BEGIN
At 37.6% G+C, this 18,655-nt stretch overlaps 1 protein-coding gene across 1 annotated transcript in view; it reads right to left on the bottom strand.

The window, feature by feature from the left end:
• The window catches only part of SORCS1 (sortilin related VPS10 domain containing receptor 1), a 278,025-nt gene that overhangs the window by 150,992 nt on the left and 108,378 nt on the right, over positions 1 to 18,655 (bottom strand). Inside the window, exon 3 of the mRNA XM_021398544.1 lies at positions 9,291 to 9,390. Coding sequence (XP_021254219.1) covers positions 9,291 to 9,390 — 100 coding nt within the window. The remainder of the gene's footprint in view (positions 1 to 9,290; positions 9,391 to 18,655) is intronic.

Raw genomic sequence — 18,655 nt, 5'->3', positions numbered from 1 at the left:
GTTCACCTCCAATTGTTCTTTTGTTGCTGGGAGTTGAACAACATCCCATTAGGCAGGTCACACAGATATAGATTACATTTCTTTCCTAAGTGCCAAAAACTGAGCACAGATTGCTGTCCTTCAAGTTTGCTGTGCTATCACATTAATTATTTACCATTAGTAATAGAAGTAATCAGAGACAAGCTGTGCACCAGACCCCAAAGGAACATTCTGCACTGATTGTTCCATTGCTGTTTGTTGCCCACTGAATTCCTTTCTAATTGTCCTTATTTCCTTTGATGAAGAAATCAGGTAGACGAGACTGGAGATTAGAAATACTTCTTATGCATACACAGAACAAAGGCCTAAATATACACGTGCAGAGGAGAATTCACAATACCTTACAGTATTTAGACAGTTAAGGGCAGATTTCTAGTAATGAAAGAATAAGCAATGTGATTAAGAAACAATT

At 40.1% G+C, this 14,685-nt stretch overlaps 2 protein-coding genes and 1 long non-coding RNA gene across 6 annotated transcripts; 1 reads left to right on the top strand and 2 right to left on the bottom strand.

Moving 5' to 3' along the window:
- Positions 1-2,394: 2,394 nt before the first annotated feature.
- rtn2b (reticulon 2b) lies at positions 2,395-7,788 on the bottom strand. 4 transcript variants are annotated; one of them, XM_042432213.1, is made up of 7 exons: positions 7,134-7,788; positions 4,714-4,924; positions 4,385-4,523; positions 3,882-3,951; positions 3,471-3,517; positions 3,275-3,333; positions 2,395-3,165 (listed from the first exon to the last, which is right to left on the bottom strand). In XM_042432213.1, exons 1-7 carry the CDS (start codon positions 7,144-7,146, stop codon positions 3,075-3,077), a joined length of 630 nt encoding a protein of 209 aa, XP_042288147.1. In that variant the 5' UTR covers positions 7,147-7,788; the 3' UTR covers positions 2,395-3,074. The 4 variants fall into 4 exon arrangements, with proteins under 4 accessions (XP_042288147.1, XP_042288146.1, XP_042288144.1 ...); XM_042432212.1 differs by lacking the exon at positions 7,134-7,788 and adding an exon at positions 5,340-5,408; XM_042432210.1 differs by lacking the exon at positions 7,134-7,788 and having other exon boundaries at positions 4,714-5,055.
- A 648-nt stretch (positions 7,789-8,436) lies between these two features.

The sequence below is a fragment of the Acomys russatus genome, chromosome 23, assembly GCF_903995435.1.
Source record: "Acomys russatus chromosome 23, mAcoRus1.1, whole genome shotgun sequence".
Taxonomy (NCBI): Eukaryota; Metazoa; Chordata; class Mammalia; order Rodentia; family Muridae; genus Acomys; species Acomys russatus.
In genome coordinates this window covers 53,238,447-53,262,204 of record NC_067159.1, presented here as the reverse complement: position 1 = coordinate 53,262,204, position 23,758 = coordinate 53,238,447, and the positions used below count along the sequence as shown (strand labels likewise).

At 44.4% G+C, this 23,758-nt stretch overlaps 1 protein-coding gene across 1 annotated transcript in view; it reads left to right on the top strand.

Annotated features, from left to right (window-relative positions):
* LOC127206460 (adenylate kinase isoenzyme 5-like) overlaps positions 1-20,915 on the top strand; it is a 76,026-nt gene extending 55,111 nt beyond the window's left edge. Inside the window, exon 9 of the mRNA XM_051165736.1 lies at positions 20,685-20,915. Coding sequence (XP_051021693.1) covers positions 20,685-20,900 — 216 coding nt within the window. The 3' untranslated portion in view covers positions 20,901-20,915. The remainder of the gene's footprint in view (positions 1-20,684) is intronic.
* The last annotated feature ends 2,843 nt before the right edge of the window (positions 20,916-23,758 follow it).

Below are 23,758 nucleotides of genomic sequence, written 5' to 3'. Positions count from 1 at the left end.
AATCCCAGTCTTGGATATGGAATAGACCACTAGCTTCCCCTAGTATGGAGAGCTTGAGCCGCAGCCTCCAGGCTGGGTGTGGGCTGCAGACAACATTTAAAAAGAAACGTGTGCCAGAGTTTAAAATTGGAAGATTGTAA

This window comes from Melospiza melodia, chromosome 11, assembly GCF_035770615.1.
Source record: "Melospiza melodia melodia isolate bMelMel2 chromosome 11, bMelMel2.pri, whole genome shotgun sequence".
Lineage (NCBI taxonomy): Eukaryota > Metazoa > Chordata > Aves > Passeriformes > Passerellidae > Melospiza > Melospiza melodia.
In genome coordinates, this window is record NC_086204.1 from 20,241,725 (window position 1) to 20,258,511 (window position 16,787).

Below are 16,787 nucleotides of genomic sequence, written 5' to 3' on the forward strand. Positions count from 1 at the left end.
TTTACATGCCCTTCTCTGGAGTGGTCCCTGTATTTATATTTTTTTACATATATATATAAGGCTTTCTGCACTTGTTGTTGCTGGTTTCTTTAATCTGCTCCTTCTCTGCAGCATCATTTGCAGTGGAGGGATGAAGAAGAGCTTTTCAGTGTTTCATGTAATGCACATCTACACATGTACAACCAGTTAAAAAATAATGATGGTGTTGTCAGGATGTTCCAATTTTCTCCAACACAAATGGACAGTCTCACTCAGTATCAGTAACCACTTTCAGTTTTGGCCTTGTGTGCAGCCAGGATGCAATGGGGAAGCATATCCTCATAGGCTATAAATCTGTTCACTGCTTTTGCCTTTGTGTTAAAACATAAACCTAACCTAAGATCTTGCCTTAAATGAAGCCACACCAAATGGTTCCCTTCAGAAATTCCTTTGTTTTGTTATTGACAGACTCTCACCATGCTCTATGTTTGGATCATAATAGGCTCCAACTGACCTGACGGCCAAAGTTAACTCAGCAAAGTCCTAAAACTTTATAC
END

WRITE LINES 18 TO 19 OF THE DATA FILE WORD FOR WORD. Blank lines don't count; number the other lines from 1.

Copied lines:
* The last annotated feature ends 2,843 nt before the right edge of the window (positions 20,916-23,758 follow it).

Below are 23,758 nucleotides of genomic sequence, written 5' to 3'. Positions count from 1 at the left end.